547113_10100431245846973_1206267672_nEmily Murer is the owner of Heart & Soles Dance Instruction & Music Therapy Services and Creative Clinical Support Services. She is a Master’s level board-certified music therapist with additional training in neurologic music therapy. Not only is she incredibly creative and talented, but she is also a good friend. Thank you for the guest blog, Emily!

music therapy

Guest Blog by Emily Murer: 10 Ways to Improve Your Health Through Music

10 Ways to improve your health through music
2013-01-26 Murer
by Emily Murer, MS, MT-BC    neurologic music therapist

1. Name That Tune
This fun game can be played with 2 or more  people. You can use a piano, guitar, CDs/CD player, or even your own voice! One person hums/plays a song and the other person (or people) try to guess what it is. Make sure to sing the whole song after you figure out what it is for extra neural benefits!

2. Sweat to the Beat
Think exercise has to be boring? No way! Even the most tedious exercises are much more fun when you set them to music—plus, your brain will entrain to the rhythm, pushing your heart and muscles to work at a faster pace. Smart move!


3. Learn to Play an Instrument
Have you heard the saying, “You can’t teach an old dog new tricks”?
Well, good news: the same does NOT apply to humans! Recent studies suggest the human brain is capable of learning “new tricks” well into older adulthood. In fact, taking on a challenge like learning to play an instrument will help keep your brain healthy, enhancing parts of the brain controlling memory, auditory processing, and motor skills. You may not make it to Carnegie Hall, but you will certainly enjoy neural benefits.

4. Already Play an Instrument? Keep Practicing! Research suggests that musicians benefit from their studies with an increased memory capacity, enhanced coordinator, better mathematical abilities, improved reading and comprehension skills sharpened concentration, reduced stress, a healthy respiratory system, and superior visual-spatial skills. But guess what? Like so many other things in life, if you don’t use it, you lose it! So keep practicing your accordion (if that’s your thing) to keep your mind sharp and healthy.

5. Sing a Song
You don’t have to be Pavarotti to enjoy the physical benefits of singing. Studies have linked singing with a lower heart rate, decreased blood pressure, and reduced stress. Regular singing also improves the quality and volume of the speaking voice for persons with neurological disorders like Parkinson’s disease. So the next time you feel like breaking into song, do it!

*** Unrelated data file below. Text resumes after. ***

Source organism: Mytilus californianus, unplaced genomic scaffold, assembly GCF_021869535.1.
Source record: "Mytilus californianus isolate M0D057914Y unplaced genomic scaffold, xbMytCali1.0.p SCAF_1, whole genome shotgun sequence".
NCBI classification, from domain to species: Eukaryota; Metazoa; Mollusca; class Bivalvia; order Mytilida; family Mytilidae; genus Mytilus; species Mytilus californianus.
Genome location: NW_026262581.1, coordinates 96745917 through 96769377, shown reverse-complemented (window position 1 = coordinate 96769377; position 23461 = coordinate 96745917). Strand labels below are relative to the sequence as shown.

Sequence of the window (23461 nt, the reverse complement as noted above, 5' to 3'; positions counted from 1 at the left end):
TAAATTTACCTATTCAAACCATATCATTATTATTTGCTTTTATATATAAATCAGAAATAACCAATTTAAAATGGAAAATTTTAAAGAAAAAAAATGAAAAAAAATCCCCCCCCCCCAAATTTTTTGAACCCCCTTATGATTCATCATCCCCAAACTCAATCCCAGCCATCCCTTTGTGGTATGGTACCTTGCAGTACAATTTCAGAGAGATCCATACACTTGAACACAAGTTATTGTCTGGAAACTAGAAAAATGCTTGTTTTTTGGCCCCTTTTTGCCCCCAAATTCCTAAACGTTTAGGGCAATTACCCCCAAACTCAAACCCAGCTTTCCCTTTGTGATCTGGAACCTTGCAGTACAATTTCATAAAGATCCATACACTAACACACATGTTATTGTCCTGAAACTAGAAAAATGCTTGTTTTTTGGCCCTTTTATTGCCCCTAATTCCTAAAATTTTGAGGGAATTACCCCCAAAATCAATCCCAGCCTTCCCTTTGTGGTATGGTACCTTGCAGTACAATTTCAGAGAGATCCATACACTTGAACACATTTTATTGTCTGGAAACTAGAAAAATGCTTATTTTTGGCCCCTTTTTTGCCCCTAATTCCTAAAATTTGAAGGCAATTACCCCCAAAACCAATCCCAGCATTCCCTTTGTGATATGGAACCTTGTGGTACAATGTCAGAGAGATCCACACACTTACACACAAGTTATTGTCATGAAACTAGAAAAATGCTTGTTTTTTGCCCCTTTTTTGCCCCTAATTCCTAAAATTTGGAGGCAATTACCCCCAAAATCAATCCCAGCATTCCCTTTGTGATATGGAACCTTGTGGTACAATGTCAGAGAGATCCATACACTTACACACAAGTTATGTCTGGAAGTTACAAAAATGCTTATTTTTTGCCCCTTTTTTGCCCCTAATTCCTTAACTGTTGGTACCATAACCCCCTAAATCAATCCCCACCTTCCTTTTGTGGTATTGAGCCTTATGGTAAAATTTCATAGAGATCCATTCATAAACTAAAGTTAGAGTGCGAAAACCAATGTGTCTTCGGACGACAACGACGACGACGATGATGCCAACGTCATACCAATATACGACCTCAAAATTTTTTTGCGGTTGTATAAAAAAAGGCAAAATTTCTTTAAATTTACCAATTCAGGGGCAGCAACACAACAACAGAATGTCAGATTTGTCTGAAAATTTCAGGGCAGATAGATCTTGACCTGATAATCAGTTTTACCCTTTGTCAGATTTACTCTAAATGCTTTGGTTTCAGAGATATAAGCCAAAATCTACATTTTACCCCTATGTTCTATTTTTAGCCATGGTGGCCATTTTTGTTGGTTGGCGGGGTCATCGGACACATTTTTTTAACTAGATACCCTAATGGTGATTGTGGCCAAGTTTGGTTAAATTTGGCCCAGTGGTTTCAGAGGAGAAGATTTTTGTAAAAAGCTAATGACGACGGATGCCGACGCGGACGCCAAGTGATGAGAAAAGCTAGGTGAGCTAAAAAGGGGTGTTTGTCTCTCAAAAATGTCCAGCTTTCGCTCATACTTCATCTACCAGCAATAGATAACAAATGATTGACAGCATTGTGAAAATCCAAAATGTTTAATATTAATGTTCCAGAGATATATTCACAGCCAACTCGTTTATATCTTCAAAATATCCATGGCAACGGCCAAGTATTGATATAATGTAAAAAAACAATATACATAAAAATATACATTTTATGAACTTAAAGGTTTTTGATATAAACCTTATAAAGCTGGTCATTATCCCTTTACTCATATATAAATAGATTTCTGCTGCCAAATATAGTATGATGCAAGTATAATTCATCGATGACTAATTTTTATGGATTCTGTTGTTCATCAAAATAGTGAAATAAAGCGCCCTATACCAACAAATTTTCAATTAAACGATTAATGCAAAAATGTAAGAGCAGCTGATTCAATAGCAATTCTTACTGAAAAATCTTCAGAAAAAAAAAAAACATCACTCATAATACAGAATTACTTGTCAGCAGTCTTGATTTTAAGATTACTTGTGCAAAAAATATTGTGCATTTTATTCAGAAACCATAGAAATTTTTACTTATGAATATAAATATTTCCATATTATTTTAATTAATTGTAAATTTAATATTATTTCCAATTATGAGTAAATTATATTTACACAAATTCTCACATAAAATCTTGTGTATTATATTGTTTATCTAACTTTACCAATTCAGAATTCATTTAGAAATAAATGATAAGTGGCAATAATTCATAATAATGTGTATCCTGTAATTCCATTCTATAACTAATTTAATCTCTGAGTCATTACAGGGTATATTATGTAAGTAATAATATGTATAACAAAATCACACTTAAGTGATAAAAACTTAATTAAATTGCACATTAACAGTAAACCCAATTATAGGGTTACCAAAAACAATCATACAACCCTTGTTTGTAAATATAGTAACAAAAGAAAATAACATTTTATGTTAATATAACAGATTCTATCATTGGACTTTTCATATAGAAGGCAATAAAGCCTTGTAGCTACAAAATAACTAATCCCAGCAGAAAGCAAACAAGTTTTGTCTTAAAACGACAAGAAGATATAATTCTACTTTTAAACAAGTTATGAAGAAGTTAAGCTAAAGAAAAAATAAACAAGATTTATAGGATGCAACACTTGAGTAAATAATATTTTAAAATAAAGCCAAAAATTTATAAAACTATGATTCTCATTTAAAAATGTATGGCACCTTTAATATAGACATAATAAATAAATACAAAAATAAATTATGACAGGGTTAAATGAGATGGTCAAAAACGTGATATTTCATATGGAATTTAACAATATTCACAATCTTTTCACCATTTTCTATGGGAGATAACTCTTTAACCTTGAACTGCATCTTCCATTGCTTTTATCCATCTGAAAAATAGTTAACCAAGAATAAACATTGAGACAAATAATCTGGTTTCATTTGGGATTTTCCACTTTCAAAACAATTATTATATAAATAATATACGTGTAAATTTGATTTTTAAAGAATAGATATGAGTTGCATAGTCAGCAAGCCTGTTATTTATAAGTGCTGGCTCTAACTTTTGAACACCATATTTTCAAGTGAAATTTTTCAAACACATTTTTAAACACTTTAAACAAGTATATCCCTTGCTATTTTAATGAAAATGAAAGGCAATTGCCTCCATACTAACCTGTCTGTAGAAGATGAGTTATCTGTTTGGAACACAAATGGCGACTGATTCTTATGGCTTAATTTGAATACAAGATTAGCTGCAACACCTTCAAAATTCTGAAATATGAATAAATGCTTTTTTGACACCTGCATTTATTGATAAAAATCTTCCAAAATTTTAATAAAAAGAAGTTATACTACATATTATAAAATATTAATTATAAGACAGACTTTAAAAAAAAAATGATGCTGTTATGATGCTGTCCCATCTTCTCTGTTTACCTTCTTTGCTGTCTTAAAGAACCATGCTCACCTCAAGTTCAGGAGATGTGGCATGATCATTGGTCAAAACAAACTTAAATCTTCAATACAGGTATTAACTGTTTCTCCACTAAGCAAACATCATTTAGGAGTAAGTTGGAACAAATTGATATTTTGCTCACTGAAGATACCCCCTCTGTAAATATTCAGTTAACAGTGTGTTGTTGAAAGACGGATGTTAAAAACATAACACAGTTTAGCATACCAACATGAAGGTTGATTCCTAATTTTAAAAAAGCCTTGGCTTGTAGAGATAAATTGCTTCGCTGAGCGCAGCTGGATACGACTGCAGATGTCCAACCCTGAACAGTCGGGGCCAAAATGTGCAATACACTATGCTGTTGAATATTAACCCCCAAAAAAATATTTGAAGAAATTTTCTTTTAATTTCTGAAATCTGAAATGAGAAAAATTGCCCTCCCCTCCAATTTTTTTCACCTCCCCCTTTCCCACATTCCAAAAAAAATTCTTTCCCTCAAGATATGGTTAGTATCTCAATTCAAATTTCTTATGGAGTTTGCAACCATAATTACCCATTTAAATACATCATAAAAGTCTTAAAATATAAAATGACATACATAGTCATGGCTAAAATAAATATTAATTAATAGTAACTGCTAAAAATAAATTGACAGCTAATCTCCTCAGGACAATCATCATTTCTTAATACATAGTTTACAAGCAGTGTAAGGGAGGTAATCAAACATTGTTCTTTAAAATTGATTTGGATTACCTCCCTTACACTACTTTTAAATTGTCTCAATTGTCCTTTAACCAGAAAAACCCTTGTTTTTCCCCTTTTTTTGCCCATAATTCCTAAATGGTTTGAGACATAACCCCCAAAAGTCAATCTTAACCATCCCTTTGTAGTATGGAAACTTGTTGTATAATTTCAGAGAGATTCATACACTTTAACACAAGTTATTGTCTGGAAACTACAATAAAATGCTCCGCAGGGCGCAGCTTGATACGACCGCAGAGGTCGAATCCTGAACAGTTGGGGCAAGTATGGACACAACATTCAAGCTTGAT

6. Join a Choir
The physical benefits of singing are enhanced by the social and emotional benefits of joining a group of like-minded people when you join a choir. Several choirs in the Portland/Vancouver area are geared specifically towards persons with Parkinson’s disease or person’s with early stage Alzheimer’s and associated dementia. Don’t want to travel? Start a group at your home!

7. Practice Active Listening
The neural benefits of listening to music are multiplied when you get your other senses involved! Try looking at photos related to the music, moving a scarf in time to the music, or smelling a favorite perfume as you listen. If you don’t have anything readily available, you can always engage your brain by clapping, singing, or moving along with the music.


8. Relive Happy Times
Sit down with a friend and listen to some of your favorite music together. Relax and share stories about the memories you have related to this music. Reminiscence not only builds friendships, but also stimulates the hippocampus, the part of your brain which handles long-term storage (not to mention the stress-busting hormones that will be released when you share a happy memory)!

9. Twist & Shout
Research suggests that active listening with upbeat dance music increases the levels of antibodies in your body, so put on your blue suede shoes, crank up that music, and boogie your way to a stronger immune system!

10. Feeling Anxious? Hum
Humming a catchy, upbeat tune engages your prefrontal cortex, a part of your brain involved in anxiety. If your brain is distracted by your humming, it doesn’t have a chance to make you worry!

547113_10100431245846973_1206267672_nEmily Murer is the owner of Heart & Soles Dance Instruction & Music Therapy Services and Creative Clinical Support Services. She is a Master’s level board-certified music therapist with additional training in neurologic music therapy. Not only is she incredibly creative and talented, but she is also a good friend. Thank you for the guest blog, Emily!